When I was in my first year of university, a female Muslim student made the news for getting harassed, shouted at, and allegedly pushed up against a wall by a security guard while praying between her lectures. The very fact that most coverage of the incident seems to defend why the student in question prayed there in the first place says a lot about the internalized Islamophobia present and how that Islamophobia impacts students.
While media outlets lent support to the student in question because this was such an obvious case of Islamophobia, these same media outlets are often part of the very problem that leads to such incidents in the first place. Marianna Karakoulaki, Communication Manager at Media Diversity Institute U.K., points out that “because these are narratives they’ve been using for years and years” against Muslims, especially after 9/11, “they don’t realize they are microaggressions. And the media champions those narratives.”
Immigrants who come to non-Muslim countries like the U.S. and U.K. as students are immediately exposed to othering when they arrive. Mobashra Tazamal, a researcher on Islamophobia on a global scale, points out, “We recognize hate crimes as Islamophobic, but there is reluctance to see how policy and those in power and their rhetoric influences [students’] day-to day-lives.” Therefore, many students find themselves struggling to protect their well-being. While bigger acts of Islamophobia may be condemned, things that impact them on a daily basis—such as microaggressions or the lack of support from people who understand their identity—often have a larger long-term impact.
• Support Muslim student organizations at local schools and encourage policies that create safety for Muslim students.
• Support and amplify the work of projects like Get The Trolls Out to debunk dangerous narratives that further Islamophobia.
• Educate yourself and share resources on countering Islamophobia.
Rafael Abbasi, a student in Canada, shared that he was called a slur by an unhoused person in a park near his university. His first reaction was to ignore it and try to avoid people he felt could do the same thing in public. “At first it’s shocking, but then you realize what happened and it hits you and soon you stop feeling safe in the street,” he says. When Abbasi first moved to Canada in middle school, he faced experiences of being told to go back to “Allah land.” Those interactions stopped him from making friends in his earlier years. While dealing with the same thing almost a decade later, he still doesn’t feel he has any avenues for support. This says a lot about how long people in positions of power have ignored how Islamophobia impacts students.
Ekta Shaikh, who moved to the U.S. for university, says that despite being privileged to attend a liberal arts college she describes as accepting, she’s familiar with the impact of Islamophobic narratives. Despite studying in a safer environment than most other young Muslims, her understanding of these narratives greatly impacted her identity and well-being. “It sort of limits you to the people you hang out with, not necessarily because other individuals will be Islamophobic but you explore a lot less in fear of your own intersectional identity and being a minority,” she says.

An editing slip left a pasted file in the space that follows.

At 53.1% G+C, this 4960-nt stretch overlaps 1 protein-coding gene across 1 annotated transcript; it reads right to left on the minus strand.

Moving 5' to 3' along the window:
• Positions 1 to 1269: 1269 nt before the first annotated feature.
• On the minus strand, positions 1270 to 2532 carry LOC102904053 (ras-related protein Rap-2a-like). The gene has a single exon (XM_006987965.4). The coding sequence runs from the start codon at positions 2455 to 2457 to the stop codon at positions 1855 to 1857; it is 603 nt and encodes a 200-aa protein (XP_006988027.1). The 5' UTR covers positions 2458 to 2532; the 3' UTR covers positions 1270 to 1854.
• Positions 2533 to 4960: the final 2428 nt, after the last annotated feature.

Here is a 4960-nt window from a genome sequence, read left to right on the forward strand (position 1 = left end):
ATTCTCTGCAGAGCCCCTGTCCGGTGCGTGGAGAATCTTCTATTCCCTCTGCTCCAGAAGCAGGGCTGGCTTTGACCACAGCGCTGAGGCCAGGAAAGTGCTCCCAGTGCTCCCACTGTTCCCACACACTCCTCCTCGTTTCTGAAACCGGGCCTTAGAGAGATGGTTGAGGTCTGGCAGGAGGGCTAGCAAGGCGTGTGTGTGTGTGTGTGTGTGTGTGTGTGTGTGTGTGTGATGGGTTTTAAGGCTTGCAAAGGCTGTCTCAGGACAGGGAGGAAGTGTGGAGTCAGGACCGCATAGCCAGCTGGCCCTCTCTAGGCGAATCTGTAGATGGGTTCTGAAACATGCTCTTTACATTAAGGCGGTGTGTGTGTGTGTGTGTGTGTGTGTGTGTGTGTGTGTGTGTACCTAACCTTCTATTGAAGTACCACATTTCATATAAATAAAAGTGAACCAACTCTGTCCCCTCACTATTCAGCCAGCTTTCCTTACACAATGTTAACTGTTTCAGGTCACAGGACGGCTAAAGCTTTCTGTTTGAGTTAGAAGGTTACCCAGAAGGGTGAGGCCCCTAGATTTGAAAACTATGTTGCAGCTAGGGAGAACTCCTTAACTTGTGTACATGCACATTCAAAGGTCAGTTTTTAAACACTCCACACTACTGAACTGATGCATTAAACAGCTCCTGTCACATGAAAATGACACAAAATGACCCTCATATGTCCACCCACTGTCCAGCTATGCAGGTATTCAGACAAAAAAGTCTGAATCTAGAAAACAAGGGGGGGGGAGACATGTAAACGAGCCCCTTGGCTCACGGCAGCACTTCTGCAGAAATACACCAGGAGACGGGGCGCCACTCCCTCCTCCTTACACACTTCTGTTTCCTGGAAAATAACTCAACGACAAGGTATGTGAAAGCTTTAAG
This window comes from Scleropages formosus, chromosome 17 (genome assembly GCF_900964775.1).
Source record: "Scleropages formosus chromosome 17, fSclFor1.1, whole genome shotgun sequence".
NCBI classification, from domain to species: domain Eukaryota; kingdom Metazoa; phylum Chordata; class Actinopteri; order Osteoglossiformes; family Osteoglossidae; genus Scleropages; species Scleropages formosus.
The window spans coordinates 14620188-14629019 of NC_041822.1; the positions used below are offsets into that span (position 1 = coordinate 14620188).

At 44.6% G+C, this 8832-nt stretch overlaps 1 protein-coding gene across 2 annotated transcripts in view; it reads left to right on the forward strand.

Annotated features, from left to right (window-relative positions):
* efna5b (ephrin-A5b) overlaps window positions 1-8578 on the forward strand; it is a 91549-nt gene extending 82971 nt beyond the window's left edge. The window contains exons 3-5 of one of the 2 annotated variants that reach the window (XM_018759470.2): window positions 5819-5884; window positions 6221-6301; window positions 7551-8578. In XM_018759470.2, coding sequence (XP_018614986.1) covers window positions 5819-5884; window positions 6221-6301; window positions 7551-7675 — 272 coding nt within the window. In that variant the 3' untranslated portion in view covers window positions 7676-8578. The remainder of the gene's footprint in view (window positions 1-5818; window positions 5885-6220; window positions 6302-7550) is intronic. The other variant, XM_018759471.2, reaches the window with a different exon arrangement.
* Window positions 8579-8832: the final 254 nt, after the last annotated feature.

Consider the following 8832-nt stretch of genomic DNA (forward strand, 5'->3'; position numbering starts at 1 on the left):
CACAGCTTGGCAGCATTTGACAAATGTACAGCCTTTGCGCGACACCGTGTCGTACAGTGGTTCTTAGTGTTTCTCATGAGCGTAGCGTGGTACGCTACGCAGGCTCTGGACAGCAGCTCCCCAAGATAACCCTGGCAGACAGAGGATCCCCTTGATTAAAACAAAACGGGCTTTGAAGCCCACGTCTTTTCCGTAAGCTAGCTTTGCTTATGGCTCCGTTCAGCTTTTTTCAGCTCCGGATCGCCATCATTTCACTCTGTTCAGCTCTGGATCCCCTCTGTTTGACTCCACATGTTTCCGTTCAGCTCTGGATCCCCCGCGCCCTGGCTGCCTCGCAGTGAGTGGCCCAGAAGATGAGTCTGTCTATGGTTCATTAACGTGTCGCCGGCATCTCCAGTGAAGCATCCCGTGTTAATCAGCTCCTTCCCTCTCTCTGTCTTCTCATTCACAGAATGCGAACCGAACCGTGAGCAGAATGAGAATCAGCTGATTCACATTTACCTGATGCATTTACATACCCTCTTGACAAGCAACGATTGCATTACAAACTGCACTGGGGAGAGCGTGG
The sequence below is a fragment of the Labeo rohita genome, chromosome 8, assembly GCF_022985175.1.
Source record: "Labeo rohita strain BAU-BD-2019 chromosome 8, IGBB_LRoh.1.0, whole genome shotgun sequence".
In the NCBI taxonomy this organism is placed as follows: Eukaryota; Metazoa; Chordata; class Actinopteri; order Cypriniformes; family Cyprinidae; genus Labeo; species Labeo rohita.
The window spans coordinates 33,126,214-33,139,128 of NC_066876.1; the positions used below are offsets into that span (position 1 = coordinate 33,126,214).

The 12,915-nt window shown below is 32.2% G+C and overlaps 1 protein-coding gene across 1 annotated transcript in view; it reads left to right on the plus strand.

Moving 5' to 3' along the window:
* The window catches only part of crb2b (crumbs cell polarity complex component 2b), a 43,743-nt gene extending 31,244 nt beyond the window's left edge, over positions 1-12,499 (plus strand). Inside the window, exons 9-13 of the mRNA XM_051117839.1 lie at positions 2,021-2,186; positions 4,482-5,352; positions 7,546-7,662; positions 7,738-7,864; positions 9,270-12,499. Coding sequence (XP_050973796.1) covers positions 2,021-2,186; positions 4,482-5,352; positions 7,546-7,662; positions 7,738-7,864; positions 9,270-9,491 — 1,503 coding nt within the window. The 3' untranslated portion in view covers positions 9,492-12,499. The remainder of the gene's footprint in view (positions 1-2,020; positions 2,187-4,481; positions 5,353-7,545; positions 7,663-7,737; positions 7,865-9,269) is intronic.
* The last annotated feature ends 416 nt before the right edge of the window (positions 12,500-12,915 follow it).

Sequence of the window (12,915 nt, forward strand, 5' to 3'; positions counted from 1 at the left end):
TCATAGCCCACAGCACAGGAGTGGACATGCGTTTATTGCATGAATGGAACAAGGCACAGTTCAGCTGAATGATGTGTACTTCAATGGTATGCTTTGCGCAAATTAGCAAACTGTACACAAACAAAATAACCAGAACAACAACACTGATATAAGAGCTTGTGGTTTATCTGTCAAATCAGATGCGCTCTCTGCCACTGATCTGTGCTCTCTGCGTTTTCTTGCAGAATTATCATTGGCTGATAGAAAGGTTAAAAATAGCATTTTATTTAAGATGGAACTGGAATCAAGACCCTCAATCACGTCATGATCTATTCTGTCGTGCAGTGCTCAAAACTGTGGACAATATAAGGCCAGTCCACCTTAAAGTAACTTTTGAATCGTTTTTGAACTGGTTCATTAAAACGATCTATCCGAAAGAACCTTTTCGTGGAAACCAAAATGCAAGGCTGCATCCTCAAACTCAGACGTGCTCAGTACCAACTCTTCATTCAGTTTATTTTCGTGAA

This is why student leadership and administration in educational institutions need to move beyond just condemning Islamophobic hate crimes. At that point, it’s already too late. “Women take their hijab off to not be targeted. Students have talked about having suicidal feelings, and academic progress is affected. It manifests in so many ways and has a lifelong impact,” says Tazamal when talking about how everyday Islamophobia impacts students’ well-being. In the face of growing Islamophobic policies and anti-Muslim discourse, educational institutions should have support structures that reflect the needs of Muslim students specifically, and fellow students should be able to express solidarity that is not just tokenistic.
“There needs to be cultural and religious training for educators. Educators just don’t have knowledge about this. When I was in college in the U.S., I faced a lot of Islamophobia in my classes where professors were regurgitating Islamophobic narratives. Having spaces like MSA [Muslim Students’ Association] helps and it’s great to have a space to talk about it, but there needs to be something done about it as well,” Tazamal says. “There needs to be something tangible to hold on to. Schools could pass policies or student unions could advocate for this. Students can come in to share their experience and it has to be an open space with open dialogue amongst people of different identities,” Shaikh adds.
• While some Islamophobic attacks get media attention, everyday bigotry is normalized in many spaces, including schools.
• Islamophobia impacts students because of a lack of access to support and resources.
• School administrations must prioritize the well-being of students.